Review: Great outfit for a gaming party
We like the way EVGA has designed its new GTX 1070 FTW graphics card. It is powerful enough to satisify the most cynical at a gaming party.
The Geforce GTX 1070 is consumer graphics cards which belongs to the new Geforce Pascal generation. While it is the less powerful sibling of the GTX 1080, we think the GTX 1070 is the card for gaming at 1044p. It is just the right card to experience a new class of performance enhanced and VR gaming. When Nvidia unveiled the GTX 1080 earlier this year, it claimed that the GTX 1080 would outperform the GTX Titan X (Maxwell). Now we know the GTX 1070 can do the same thing.
Nvidia has introduced its reference GTX 1070 “Founders Edition”, and its partners are good to go with custom designs. EVGA is one of Nvidia's oldest and most experienced partners and knows how to gain user attention. This time EVGA has two custom coolers for the GTX 1070. The first is based on the new Active Cooling Xtreme (ACX) 3.0 cooler generation, and the second is a hybrid, all in one cooling solution with a maintenance free, self-contained water cooler.
The EVGA GTX 1070 FTW, which we review today, uses the ACX 3.0 cooler. This cooler has many small cool visually appealing details that the best way to present all of them to our readers is through a series of images. Here we show one image of the GTX 1070 FTW card. We left more detailed images and descriptions for the later sections. Please notice that the ACX 3.0 cooler is better than a standard graphics card cooler, but EVGA decided to keep it two slots wide, and you will appreciate this if you decide to go for SLI.
Before we go into detail about FTW card, it is important to compare the GTX 1070 (using GP104 GPU) to its predecessor, the GTX 970 (using GM204 GPU). We will provide some details for the GTX 1080 which is the stronger brother of the GTX 1070. The GTX 1080 and the GTX 1070 are based on the same GP104 GPU, but the GTX 1070 has a lower performance due to some shortcuts through the GPU.
According to technical details, the GTX 1070 isn't a huge improvement on the GTX 970. The important difference is that the GTX 1070 uses the new Pascal architecture. The new Pascal architecture uses TSMC's 16nm FinFET node which is more advanced compared to the 28nm used for the previous Maxwell GM204, and for the GM200 (GTX 980 Ti). By lowering the physical size of transistors it was possible to squeeze 7.2 billion transistors into a 314 mm² package. We are talking here about a fully enabled GP104 GPU which is used on the GTX 1080. With the GTX 1070 some parts of the GPU are disabled Compare this to the 5.2 billion transistors packed into 398 mm² for the GM204. This means the GP104 has 22.9 million transistors per mm2, compared to only 13.1 million transistors per mm² for the GM204.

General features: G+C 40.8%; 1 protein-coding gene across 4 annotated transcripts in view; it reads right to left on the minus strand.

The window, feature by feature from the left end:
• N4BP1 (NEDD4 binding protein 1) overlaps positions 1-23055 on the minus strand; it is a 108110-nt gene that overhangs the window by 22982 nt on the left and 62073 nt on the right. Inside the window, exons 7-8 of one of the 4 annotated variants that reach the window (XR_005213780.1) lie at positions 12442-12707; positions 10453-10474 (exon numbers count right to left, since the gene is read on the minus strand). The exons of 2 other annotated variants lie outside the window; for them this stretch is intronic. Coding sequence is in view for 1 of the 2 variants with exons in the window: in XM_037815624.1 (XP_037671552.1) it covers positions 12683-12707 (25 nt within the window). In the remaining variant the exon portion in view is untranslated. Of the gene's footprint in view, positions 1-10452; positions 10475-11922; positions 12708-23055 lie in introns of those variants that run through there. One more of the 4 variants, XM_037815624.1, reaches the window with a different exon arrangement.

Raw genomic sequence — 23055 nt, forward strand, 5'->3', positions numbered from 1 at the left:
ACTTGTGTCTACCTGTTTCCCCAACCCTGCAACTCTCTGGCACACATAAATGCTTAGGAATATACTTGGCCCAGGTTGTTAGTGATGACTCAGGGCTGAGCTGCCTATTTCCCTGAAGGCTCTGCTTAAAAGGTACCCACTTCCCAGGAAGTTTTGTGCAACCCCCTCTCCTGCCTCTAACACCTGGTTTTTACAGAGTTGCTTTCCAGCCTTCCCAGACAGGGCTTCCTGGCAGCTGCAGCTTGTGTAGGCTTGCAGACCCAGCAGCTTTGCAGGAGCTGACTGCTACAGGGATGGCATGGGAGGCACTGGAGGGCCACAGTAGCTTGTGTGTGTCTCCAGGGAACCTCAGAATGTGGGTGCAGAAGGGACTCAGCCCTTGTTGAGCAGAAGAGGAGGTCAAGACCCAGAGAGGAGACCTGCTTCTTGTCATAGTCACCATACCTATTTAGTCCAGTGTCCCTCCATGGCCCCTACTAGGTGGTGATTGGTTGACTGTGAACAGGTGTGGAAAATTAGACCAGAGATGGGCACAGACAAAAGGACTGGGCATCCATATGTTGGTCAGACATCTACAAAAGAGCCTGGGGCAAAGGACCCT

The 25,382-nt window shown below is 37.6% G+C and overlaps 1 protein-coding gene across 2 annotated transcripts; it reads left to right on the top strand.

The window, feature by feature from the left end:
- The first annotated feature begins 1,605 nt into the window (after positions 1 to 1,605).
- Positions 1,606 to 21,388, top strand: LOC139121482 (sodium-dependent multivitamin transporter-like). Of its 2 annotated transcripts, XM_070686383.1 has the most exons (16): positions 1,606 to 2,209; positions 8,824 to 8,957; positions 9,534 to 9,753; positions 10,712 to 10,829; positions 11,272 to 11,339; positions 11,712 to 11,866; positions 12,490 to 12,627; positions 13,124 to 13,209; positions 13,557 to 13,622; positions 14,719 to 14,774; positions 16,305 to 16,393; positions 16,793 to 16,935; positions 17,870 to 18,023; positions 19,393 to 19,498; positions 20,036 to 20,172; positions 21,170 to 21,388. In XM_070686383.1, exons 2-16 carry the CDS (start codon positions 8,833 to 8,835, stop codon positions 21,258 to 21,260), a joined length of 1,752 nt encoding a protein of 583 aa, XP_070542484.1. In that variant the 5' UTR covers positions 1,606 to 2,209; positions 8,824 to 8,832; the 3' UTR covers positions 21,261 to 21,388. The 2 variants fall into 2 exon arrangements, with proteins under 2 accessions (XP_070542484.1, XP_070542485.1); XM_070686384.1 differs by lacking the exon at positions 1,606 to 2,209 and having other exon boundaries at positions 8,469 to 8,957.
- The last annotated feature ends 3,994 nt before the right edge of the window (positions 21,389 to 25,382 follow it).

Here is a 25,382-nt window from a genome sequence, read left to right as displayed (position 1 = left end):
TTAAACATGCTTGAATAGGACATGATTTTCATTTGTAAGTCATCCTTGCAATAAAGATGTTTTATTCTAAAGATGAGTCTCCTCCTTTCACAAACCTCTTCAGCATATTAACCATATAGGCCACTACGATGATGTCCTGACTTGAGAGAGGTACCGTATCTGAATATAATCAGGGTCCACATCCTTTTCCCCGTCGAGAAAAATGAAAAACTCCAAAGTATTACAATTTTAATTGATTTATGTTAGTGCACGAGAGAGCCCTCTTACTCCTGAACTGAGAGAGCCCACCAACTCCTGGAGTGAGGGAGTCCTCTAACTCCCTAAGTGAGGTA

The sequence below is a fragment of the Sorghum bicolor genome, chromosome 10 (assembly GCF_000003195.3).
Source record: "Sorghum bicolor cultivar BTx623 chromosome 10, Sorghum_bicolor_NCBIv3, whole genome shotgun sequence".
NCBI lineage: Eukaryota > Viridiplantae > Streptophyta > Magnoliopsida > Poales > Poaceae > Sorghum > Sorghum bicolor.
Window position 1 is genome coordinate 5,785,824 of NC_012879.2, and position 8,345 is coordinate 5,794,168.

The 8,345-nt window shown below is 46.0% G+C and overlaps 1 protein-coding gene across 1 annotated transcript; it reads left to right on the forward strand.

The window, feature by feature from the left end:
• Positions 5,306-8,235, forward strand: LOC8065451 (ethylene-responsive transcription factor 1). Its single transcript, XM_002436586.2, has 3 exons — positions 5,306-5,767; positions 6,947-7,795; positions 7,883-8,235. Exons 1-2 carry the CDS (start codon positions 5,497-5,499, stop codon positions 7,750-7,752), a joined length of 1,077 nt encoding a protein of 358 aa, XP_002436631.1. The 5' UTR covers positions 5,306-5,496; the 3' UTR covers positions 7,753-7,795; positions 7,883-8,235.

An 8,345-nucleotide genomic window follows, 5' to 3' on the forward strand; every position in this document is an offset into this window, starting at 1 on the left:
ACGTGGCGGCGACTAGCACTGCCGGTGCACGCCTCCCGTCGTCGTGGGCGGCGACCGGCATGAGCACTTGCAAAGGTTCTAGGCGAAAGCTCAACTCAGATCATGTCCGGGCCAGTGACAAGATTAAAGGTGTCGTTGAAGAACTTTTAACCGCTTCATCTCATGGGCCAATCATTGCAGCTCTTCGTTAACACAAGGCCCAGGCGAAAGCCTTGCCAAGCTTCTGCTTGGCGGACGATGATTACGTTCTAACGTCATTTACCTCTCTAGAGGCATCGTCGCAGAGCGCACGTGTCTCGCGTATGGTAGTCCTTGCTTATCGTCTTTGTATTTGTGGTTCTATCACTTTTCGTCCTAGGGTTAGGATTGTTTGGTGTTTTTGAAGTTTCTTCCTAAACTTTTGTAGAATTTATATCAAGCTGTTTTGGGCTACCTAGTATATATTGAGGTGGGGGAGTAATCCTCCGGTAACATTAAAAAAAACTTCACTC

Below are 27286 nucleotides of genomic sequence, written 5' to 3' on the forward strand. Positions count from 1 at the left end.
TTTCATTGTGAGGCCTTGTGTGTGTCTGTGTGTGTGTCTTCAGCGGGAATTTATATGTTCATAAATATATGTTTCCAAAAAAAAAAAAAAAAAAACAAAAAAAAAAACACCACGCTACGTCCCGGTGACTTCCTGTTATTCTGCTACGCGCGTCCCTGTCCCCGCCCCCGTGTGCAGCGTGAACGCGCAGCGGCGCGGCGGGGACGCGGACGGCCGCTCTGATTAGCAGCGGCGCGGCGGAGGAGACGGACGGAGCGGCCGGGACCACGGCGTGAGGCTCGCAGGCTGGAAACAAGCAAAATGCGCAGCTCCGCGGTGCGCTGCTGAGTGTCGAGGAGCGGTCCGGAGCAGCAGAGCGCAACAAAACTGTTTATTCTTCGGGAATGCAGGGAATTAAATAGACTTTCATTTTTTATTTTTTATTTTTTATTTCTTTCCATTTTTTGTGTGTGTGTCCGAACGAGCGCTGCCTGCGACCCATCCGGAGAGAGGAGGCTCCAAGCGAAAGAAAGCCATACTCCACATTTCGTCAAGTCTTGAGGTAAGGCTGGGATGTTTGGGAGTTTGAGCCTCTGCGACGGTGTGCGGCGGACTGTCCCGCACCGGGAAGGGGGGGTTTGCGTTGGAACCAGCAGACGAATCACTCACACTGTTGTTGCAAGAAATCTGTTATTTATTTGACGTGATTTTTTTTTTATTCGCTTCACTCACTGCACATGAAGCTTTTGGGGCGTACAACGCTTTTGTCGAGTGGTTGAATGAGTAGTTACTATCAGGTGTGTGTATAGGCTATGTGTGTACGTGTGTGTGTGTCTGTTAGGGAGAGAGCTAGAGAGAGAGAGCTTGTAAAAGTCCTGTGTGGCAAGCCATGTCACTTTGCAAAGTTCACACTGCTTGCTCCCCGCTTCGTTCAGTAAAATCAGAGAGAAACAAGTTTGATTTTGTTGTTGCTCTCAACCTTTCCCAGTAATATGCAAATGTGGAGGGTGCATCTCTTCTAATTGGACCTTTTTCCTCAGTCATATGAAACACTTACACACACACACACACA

There are optimisations and improvements across the GPU that provide a better performance per watt. As in the previous generation, the GPU core is divided into four graphics processing clusters (GPC), but the GP104 GPU has less shared resources and more dedicated resources which leads to better performance. While the GTX 1080 comes equipped with a full GP104 GPU consisting of 20 Streaming Multiprocessor (SM) across four GPCs, the GTX 1070 sports only 15 SMs. In other words it has three functional graphics processing clusters.
The GTX 1080 has 2560 CUDA cores vs. 1920 CUDA cores for the GTX 1070, and more TMUs (160 vs. 120). Compare this to the GTX 980 with its 2048 CUDA cores and 128 TMUs. The ALUs design is unchanged. There are still 128 CUDA cores per (SM) and data throughput per clock of this unit is the same as the Maxwell generation. Now there are five SMs per GPC instead of the previous four SMs per GPC. Image below shows the full GP104 GPU.
The GTX 1070 uses the same 64 ROPs as the GTX 1080. This number comes from the fact the chip's back end has eight 32-bit memory controllers with eight ROPs and 256KB of L2 cache bound to each. The two graphics cards have the same memory capacity at 8GB. This means memory has been increased compared to 4GB on the GTX 980 and GTX 970. The GTX 1070 uses GDDR5 memory, unlike the GTX 1080 that comes with GDDR5X memory. This affects memory bandwith which is 320GB/s for the GTX 1080 and a nice round 256GB/s for the GTX 1070. This is still 14 per cent higher than GTX 980 with 224GB/s. GDDR5X memory is a new generation of RAM that’s much faster, but it's more expensive than GDDR5.
GPU clock is unfortunately detuned for the GTX 1070. For the GTX 1080 Nvidia dialed the GPU's base clock to 1607MHz, while the boost clock is set to 1733MHz. For the GTX 1070 the GPU base clock is set to 1506MHz and its specified GPU Boost clock is 1683MHz.
EVGA GTX 1070 FTW graphics card used in this review had a hefty factory overclock which sets the base GPU clock to 1607MHz, which is as high as the base clock of the more powerful GTX 1080 graphics card. The memory clock is not increased from the reference 8008MHz, which is unfortunate, but EVGA never overclocks memory.